Black and Asian people with darker skin shades can be the subject of prejudice and insults from lighter skin members of their families, new research shows.
The first substantive research into this issue in the UK found that family members with darker skin were sometimes stigmatised by their parents, siblings and other relatives.
Dr Aisha Phoenix, of King’s College London, and Dr Nadia Craddock, of the University of the West of England, interviewed people aged 19-60, including doctors, social workers, students, civil servants, an accountant and a train driver.
They had aimed to study the way that people of colour face more discrimination if they have darker skin and features that are further from those associated with white people.
But the unexpected finding of their work was the extent of skin shade prejudice from family members, with almost half of the 33 people interviewed saying they had witnessed it or been the target.
Dr Phoenix told the British Sociological Association’s annual conference in Manchester today [Wednesday 12 April] that, “Families play a central role in shaping ideas about skin shade.
“Within families children with light skin were often favoured, while those with dark skin were stigmatised and subjected to insults and bullying.”
A 51-year-old Black woman told Dr Phoenix: “Even my father, I remember saying to me once when I was about 13 that I was black and ugly like my grandmother.”
A 31-year-old woman of Pakistani ethnicity said: “Sometimes extended family would compare and ask questions like, ‘How come your sister is so much lighter than you?’ And I remember somebody asked me, ‘How come you’re darker than your sister? Do you not scrub your skin properly in the shower?’”
A 22-year-old Black man said: “My oldest brother is lighter, and he always used to make jokes about my other brother’s skin tone. It would never be directed at me, but I knew that I was darker than him.”
A 31-year-old South Asian woman said: “I have a few friends who are dark-skinned and Asian and they attribute as one of the reasons they’re not married to their skin colour, because the traditional way of arranged marriages is your mum would get a call from the groom’s mum and one of the first questions they ask is ‘What is your daughter’s skin colour?’”
Dr Phoenix told the conference that some families reproduced prejudices common in wider society, so that “darker skin was imbued with negativity”.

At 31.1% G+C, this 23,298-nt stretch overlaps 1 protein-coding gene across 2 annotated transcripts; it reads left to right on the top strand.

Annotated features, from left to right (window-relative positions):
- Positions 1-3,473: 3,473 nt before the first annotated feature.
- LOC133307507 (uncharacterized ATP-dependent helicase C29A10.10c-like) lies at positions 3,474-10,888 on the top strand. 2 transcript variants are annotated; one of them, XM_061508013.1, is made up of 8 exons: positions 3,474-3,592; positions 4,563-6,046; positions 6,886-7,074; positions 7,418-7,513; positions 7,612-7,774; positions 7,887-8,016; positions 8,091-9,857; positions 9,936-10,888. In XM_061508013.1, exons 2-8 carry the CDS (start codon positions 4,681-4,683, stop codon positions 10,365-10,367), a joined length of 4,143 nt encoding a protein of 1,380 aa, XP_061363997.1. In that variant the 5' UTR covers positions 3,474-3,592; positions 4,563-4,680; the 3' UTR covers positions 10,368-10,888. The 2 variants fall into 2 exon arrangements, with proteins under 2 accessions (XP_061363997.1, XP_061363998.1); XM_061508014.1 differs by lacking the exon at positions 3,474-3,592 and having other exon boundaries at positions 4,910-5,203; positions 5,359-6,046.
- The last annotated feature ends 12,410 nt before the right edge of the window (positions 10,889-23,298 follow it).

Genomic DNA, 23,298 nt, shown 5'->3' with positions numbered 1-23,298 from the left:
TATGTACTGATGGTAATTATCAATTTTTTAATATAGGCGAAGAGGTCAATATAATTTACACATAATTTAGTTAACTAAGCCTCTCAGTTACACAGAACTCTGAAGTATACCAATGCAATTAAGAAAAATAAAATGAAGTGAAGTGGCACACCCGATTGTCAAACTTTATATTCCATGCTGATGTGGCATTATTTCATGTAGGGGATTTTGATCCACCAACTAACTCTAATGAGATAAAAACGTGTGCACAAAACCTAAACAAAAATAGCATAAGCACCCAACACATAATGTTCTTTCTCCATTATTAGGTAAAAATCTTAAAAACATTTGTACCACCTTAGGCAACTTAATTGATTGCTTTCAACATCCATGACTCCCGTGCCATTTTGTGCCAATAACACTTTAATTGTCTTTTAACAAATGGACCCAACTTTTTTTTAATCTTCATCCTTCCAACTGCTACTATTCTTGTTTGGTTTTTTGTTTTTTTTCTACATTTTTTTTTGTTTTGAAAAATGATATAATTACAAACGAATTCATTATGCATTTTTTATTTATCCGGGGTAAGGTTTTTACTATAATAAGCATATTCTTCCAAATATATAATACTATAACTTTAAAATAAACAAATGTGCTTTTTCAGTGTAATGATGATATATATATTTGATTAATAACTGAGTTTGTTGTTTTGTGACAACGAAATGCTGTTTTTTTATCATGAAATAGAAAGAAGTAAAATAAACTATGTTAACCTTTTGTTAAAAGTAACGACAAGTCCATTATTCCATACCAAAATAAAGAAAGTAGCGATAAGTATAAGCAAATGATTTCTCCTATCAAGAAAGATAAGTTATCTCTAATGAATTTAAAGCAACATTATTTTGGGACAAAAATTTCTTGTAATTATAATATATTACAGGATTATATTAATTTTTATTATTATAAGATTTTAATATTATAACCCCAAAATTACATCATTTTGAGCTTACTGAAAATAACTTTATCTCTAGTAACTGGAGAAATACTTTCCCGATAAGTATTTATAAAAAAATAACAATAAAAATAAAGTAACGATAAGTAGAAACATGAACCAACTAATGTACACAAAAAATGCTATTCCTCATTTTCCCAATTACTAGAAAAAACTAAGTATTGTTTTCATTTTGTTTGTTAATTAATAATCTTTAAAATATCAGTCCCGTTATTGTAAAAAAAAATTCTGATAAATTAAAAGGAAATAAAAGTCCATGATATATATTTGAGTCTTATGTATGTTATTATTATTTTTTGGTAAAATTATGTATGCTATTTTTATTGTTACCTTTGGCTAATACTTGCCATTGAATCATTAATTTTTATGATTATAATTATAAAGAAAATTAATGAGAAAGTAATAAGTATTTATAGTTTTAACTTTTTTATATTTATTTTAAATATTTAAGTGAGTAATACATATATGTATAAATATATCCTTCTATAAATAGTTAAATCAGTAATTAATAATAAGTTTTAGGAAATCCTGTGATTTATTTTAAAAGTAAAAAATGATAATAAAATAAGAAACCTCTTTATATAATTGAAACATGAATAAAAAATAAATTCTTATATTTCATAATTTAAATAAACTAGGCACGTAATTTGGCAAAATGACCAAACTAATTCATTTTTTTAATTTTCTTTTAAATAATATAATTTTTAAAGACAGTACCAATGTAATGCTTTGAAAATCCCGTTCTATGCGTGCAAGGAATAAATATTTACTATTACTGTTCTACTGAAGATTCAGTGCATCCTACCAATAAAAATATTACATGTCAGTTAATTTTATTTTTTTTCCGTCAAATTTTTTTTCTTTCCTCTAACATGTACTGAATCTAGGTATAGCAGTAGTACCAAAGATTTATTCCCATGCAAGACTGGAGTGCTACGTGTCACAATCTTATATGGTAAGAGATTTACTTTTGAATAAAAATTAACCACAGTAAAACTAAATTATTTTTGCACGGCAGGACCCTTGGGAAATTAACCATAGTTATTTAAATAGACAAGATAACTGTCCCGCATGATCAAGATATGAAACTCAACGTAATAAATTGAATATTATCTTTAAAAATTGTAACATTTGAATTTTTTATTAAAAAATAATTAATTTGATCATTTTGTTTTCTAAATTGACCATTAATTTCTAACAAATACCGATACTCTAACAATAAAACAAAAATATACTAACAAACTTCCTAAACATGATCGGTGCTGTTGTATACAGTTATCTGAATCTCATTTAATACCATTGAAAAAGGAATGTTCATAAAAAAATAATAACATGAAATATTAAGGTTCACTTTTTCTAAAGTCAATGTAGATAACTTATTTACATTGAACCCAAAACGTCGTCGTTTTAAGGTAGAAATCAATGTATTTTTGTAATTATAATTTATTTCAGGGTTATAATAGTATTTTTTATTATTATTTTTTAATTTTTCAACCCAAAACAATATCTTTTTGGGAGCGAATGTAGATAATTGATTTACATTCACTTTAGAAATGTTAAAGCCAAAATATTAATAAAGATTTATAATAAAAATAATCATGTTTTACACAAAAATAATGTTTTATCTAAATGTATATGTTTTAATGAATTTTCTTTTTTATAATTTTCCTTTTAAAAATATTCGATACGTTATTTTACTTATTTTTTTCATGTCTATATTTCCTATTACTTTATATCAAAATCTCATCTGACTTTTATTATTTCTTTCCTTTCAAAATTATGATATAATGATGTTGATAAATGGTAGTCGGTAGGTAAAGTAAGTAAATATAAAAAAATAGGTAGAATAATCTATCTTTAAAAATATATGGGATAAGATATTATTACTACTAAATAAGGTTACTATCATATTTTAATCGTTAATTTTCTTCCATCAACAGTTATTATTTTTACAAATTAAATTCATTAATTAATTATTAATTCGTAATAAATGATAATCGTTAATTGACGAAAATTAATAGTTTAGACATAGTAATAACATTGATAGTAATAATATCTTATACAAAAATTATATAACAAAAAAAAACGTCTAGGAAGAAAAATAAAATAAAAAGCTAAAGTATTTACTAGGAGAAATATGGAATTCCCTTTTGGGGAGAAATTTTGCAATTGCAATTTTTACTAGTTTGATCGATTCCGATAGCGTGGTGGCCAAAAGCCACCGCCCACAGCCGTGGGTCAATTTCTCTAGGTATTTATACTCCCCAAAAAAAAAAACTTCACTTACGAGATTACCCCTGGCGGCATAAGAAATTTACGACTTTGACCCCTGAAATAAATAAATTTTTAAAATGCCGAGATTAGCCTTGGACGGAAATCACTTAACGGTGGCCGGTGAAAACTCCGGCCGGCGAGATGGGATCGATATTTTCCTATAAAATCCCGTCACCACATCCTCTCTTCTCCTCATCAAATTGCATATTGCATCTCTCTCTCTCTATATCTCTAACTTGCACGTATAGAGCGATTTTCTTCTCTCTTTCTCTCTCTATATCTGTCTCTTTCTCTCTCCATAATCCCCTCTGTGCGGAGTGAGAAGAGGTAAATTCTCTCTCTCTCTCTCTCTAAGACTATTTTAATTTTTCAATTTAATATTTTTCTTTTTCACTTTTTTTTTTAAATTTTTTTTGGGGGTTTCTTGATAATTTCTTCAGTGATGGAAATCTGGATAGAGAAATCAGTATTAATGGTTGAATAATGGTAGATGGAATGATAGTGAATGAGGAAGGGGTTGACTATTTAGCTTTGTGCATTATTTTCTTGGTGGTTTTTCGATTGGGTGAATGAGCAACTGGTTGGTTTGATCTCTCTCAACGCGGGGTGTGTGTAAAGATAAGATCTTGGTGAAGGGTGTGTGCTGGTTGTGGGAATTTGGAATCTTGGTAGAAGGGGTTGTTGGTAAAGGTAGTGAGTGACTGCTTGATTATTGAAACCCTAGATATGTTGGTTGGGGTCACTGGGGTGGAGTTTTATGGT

“People of Colour with dark skin can be subjected to prejudice and discrimination from both members of their own families and society at large. The internalised colourism within some families contributes to the prejudice. However, some families resist colourism and work to instil positive ideas about dark skin or all skin shades.”
People of Colour with light skin spoke about being favoured within their families. One 33-year-old Black woman said: “I can see that a lot of privilege was given to me having lighter skin, both within my family and within the groups I was. I am the lightest in my family. I always thought it was positive to be lighter, because that was what was said to me.”
A 43-year-old South Asian woman said: “Being younger, one of the biggest issues I had was with my mum always going on about how it’s better to be fairer, ‘you’ll only find a boy if you’re fairer and you’re only beautiful if you’re fair’. And I think that really got to me. How do you interpret that when you’re a young child?”
A 45-year-old Black man said: “We grew up in an environment where even we ourselves felt that it was nicer to be lighter. I can remember my grandmother making references to lighter people being more beautiful. It’s what we are taught from when you’re younger. You learn these things.”
But one 32-year-old Black woman said she had been told from childhood by her family “about being proud and understanding why colourism and racism exists and being proud of the amazing things that our culture has done.”
- The interviewees’ ethnicities were: 11 Black Caribbean, 11 Mixed Race, six Black African, four South Asian and one Chinese. The research was conducted from January to June 2019 and is part of the UK Skin Shade study.
For more information, please contact:
British Sociological Association
Tel: 0044 (0)7964 023392
- Dr Aisha Phoenix is a Social Justice lecturer in the School of Education, Communication and Society at King's College London and a UKRI Future Leaders Fellow researching ‘Understanding Colourism Among Young People’ in the UK. She conducted the first major sociological study that explores colourism in the UK with Dr Nadia Craddock. Her publications include: ‘Black Men’s Experiences of Colourism in the UK’ with Dr Craddock (Sociology journal) and ’Colourism and the Politics of Beauty’ (Feminist Review).
- The British Sociological Association’s annual conference takes place at the University of Manchester from 12 to 14 April 2023. Around 500 research papers are presented. The British Sociological Association’s charitable aim is to promote sociology. It is a company limited by guarantee, registered in England and Wales. Company Number: 3890729. Registered Charity Number 1080235 britsoc.co.uk